Vacuum lines to/from turbo and n75 solenoid - these dry out over time and crack or can rub through. It's possible they are clogged. The n75 solenoid controls the turbo wastegate or VNT vanes with either vacuum or pressure. b4 Passat - on firewall above coolant reservoir, a3 Jetta - on pass side near air box, a4 Jetta/Golf - on firewall above brake fluid reservoir.
Problem with the n75 solenoid, VNT actuator, VNT vanes, or vacuum lines. You should have already checked the vacuum lines, the below test will inspect the entire system. Start the engine and through VCDS, click on "engine"-->"measuring blocks"-->hit "up" until you reach "group 11". Compare Specified vs. Actual MAP. This compares what's actually happening and being observed from the boost sensor (barring a faulty sensor/plug/wire) to boost the computer is requesting (what should be happening). They should be relatively close. If they are far off this normally results in limp mode but it could also be contributing to the problem. If you have a mk3 you have a conventional turbo but you can still use this test to check the n75 solenoid, the wastegate, and vac lines. However, wastegates are much less susceptible to sticking vs. VNT vanes. The videos below show how it works. The lever on the outside is welded to a lever inside the turbo housing. This is how it moves the VNT vanes. See the below videos to see how smoothly and free the lever should move. It should not stick or bind at all. Vacuum is being applied to the can, not pressure.
If the test shows poor response or no response at all, it could be sticky VNT vanes/actuator (mk4 and newer TDI only), The vanes or actuator can stick or fail to function, the lever should move freely.
If the actuator is fine, also check the n75 solenoid and vac lines. The n75 solenoid controls vacuum or boost to the vacuum line going to the turbo wastegate/VNT actuator. To test, apply voltage to the solenoid or swap with a known good unit. If you have a mk4 TDI, you can swap it with the EGR solenoid to test. Also check the plug for corrosion and the wiring harness for chaffing. If those are good, disconnect the VNT actuator rod and move the vanes by hand. If the vanes are stuck then remove the turbo and clean the inside of the exhaust housing to free the stuck vanes.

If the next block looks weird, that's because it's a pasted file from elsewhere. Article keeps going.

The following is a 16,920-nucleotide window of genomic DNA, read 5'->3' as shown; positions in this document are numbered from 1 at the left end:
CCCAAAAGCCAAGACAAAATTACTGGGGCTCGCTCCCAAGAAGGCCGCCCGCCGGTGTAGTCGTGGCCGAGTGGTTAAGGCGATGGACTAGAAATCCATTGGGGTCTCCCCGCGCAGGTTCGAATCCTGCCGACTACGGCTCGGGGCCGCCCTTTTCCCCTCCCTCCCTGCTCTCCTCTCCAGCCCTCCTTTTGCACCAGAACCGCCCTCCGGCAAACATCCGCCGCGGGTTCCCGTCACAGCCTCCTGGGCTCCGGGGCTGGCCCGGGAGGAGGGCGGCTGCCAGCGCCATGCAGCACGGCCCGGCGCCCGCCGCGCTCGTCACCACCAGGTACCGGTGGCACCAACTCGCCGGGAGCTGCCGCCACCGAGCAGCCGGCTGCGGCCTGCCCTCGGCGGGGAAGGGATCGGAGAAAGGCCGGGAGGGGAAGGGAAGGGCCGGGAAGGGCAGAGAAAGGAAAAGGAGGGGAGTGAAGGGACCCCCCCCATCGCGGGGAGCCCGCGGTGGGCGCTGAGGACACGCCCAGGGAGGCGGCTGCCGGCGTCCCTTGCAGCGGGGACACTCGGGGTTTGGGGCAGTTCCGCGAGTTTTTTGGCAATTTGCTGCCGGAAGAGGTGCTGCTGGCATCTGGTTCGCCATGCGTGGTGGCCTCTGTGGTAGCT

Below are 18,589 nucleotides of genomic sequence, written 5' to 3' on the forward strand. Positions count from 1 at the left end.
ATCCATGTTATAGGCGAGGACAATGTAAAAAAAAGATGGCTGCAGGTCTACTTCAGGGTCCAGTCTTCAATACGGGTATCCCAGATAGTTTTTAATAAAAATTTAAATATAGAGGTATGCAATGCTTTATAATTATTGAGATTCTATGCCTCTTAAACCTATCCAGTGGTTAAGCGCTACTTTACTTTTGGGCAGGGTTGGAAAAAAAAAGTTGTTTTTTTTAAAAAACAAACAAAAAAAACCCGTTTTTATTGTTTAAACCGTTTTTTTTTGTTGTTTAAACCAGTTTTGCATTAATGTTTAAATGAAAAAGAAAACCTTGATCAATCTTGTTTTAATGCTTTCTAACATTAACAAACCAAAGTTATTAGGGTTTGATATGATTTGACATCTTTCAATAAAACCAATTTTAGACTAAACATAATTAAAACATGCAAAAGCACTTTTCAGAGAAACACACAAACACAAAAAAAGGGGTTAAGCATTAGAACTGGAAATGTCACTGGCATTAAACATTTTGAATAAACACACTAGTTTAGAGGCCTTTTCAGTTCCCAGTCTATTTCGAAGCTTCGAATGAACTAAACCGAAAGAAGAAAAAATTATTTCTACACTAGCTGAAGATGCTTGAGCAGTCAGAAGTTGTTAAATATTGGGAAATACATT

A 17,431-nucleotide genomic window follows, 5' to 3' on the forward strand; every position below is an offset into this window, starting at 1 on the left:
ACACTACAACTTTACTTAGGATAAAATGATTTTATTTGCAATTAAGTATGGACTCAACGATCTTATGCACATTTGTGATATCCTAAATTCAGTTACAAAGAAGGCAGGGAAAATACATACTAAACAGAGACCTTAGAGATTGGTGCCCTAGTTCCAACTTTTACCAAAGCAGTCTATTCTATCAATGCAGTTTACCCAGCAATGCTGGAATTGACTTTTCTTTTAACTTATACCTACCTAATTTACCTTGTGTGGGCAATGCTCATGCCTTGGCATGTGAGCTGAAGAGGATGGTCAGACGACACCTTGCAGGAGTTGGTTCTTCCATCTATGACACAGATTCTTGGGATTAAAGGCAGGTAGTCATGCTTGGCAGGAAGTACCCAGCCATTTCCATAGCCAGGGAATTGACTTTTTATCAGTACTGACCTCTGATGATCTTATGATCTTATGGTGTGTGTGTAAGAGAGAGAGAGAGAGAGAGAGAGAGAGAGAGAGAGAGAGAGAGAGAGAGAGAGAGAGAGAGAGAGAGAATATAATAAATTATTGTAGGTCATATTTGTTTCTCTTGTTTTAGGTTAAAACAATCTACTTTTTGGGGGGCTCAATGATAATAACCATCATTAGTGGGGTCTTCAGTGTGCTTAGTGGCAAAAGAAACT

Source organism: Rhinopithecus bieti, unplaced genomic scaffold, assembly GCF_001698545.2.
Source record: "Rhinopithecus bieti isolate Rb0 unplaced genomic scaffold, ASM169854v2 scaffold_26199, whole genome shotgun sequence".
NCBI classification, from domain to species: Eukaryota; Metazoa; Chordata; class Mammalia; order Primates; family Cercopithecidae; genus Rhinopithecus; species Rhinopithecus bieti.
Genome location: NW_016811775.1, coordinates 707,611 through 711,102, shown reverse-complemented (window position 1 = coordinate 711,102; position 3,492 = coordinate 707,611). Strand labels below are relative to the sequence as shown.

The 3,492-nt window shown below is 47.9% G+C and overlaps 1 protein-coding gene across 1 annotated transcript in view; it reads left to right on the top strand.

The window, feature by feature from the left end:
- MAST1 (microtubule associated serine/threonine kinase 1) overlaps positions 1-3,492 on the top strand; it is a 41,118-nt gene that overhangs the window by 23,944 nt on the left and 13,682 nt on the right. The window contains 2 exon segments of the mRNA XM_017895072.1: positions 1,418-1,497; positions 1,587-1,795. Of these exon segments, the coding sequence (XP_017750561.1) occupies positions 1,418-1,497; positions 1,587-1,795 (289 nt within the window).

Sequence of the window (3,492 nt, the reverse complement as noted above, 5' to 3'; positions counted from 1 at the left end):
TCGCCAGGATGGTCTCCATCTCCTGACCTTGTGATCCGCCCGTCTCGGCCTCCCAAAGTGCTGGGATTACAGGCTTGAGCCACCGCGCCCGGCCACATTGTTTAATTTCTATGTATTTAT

Faulty injection pump's fuel injection quantity adjuster - these are occasionally set wrong from the factory or after seal replacement. It's also possible the fuel pump's internal quantity adjuster is faulty. Applies to 1996-2003 TDI only or TDI that use a Bosch VE injection pump (not pumpe duse or common rail). Injection quantity should be 3-5 at idle and up to 36-38 at full throttle.




Feb 01, 2010 | 2004 Volkswagen Jetta

2 Answers

How to check fluid level in 2000 tdi transmision


TO CHECK OR ADD TRANSMISSION FLUID TO JETTA IT HAS TO BE BROUGHT IN TO A VOLKSWAGON DEALEALER THERE IS NO DIP STICK EVERYTHING IS SEALED SO ONLY THE MECHANIC CAN CHECK IT.

Oct 08, 2009 | 2000 Volkswagen Jetta TDI

3 Answers

Need to check transmission fluid in a 2001 auto jetta


I BELIEVE IT IS A SEALED TRANSMISSION WITH NO WAY OF CHECKING FLUID... aT LEAST IN MY 01 tdi

Apr 12, 2009 | 2001 Volkswagen Jetta TDI

1 Answer

Steering wheel is hard to turn


your rack and pinion may be going bad.  Does it stick at times?

Mar 20, 2009 | 2002 Volkswagen Jetta TDI

1 Answer

Dip stick tubing


if the end that is on the bottom of the new tubing is smooth then the old one should twist out with a bit of force no particular direction to pull off though just twisting

Jan 15, 2009 | 2001 Volkswagen Jetta TDI

6 Answers

Transmission fluid check on a vw jetta tdi


Never ever bring a jetta to a volkwagen dealer. They will bend you over and rape you.

All you have to do is remove the top plug with a hex wrench.

Dec 17, 2008 | 2000 Volkswagen Jetta TDI

1 Answer

88spitface@live.co.uk


hi the white are bubbles is leaking commpression between cylinder and waterjacket and its not air coming out of the dip stick its blow by the engine either cannot deal with excess back pressure caused by worn pistons or a faulty pcv stuck so check your compressions i suspect headgasket and replace the pcv as it should have been changed by now anyway yates210456

Sep 18, 2008 | 2000 Volkswagen Jetta TDI